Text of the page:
12049104_564982663654239_3390293377359268594_n

(via Facebook: Stories with Spirits)

Ghouls, ghosts, goblins, galore! Today marks one of the most fiery of fall festivities, an opportunity for our world to enter into any other of our choosing. It is an art, really; with tools in the forms of costumes, candy, celebrations of all creatures, characters and imaginative creations. For a couple days, Project Runway becomes accessible to every child who ever dreamed to be someone or something else. The entire world is our red carpet, and behold the zombies a-walkin’.

However, it is far too easy to get lost in the perhaps “Americanized,” or “modernized” form of Halloween. What, exactly, is it? Where did it all begin? What is the thrill of horror, of being scared? Leave it to “Shine,” Boulder’s Restaurant and Gathering Place, to unveil some answers. On October 28th at 7pm, Shine hosted a ghost story competition entitled, “Are You Scared Yet,” where eight tellers performed stories, received scores, and participated in the preservation of Halloween that is not typically seen on the streets. First, there is no place other than Shine to have an event such as this one; the holding space always sets the stage, and Shine is one with every-day elixirs, potions, energy stones and a tasteful yet medieval kind of aesthetic that held hands with Halloween this year. Boulder, home of many spiritual folk, took on a different meaning at this event, where spirits, energies, and shadow sides of all kinds were welcome to tell their tales.

Cooper Braun-Enos and Ann Harding, event hosts and coordinators for “Stories with Spirit,” provided the competition guidelines. Each story was to be eight minutes long, and for each minute over, the teller got docked three points. The criteria entailed three parts: the story’s craft, the chill factor, and the audience response. The winner received a state-of-the-art Raven, resembling the darkness of night and its all-encompassing wonders, as well as a Downtown Boulder gift card. This event attracted an audience that was more engaged than any play, opera or ballet. These were listeners who craved a good story; who understood the craft; who viscerally felt each “oooh” and waited for the next “ahh.” This is the essence of Halloween.

Despite the fact that each of the stories were true (or were they?), there was an overall theme about this experience that is crucial to any art: it is what Alexis Cooley, executive producer of the Boulder Fringe Festival named as the “blurring of lines between the artist and the audience.” The artist speaks as they are also witnessing the event, and the audience receives the story as if they were writing it. The audience held not only listeners, but various esteemed representatives from art practices in Boulder and Boulder County. There was Venita Moore, event judge and board member of Rocky Mountain Storytelling, Emily K. Harrison, Pulitzer Prize winner of the theatre production, “How I Learned to Drive,” Boulder Arts Week Coordinator, and Boulder Story Circle Meetup founder of Louisville, David Ortolano of the International Boulder Fringe Film Festival, Halloween Film Series and opener of Longmont’s newest Stewart Auditorium and many more. Each audience member had a story, and I was merely a writer cast in the presence of fame, Boulder’s hottest Halloween celebrities.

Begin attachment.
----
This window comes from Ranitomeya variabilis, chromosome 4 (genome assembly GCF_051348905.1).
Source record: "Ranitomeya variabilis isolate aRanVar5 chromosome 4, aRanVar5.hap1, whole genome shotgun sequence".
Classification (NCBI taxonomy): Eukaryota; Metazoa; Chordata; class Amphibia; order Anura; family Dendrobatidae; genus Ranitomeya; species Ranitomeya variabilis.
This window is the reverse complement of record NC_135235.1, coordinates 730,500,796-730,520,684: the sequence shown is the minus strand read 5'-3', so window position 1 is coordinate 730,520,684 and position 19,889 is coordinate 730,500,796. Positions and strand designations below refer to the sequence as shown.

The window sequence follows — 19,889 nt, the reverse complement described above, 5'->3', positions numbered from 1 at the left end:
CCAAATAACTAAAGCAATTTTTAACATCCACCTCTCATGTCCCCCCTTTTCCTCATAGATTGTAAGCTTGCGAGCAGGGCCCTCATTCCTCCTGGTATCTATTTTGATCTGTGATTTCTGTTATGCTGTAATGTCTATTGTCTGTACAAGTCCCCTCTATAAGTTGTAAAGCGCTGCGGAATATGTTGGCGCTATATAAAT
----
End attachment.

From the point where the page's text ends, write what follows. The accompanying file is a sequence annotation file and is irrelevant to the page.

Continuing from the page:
My_ghost_story-show

(via google)

The event encompassed many layers and organizations that co-collaborated to create successful art and outcome. What was expected to be a twelve to fifteen person event, flooded the room with at least forty interested Halloween preservationists, capturing the true spirit of Halloween through story. Spellbinders, a twenty chapter national organization which began in Denver twenty-five years ago, allows volunteers to tell stories in schools once a month in each class. Wynn, a story-teller participant and Spellbinder volunteer, advocates on behalf of his experience. He reports, “There’s no feeling like that of walking into the classroom and getting a hug.” The impact of art through education is immense, and Halloween became the vehicle this year in impacting many.
Boulder does so many things right. It brings back the meaning of things that are easy to forget. It takes every holiday to a micro and macro level. It forces each resident to question why and how everything is what it is. Halloween “there,” wherever “there” is, is not Halloween here. It is bigger. It is spookier. It is more real. Our every day Boulder is not that much different than Boulder’s Halloween, in that Boulder is home to all things Halloween allows. We are home to the spirit-seekers, the ghost-riders, the psychic mediums and energy-workers. There is less pretending here, on this day; there is only welcoming and embracing what we already know we have.

Alexis Cooley says that “no matter what form of art you do, it tells a story. It reminds us of the moment we became humans, that we became a community.” Having experienced Halloween as a young one in costume, and a college student at raunchy parties, it was more than a breath of fresh air to return to the home of Halloween, where it began with our honoring of ancestral lineage. The truth, the magic is still there. It is in each of us. It is in the stories we tell. It is in the celebration of the preservation of who we are and where we came from. The spook remains in the questioning: is it real? What really happened? In the ominousness of night, we are encouraged to ask the hard questions, and to live in the unknowing. Tonight is not about conforming to what’s “cool,” or being unsafe. It’s about connecting with what we do not know, connecting with ourselves. Channel the question; what comes to you? Who is speaking? What are the voices saying? For that is the true meaning of Halloweening…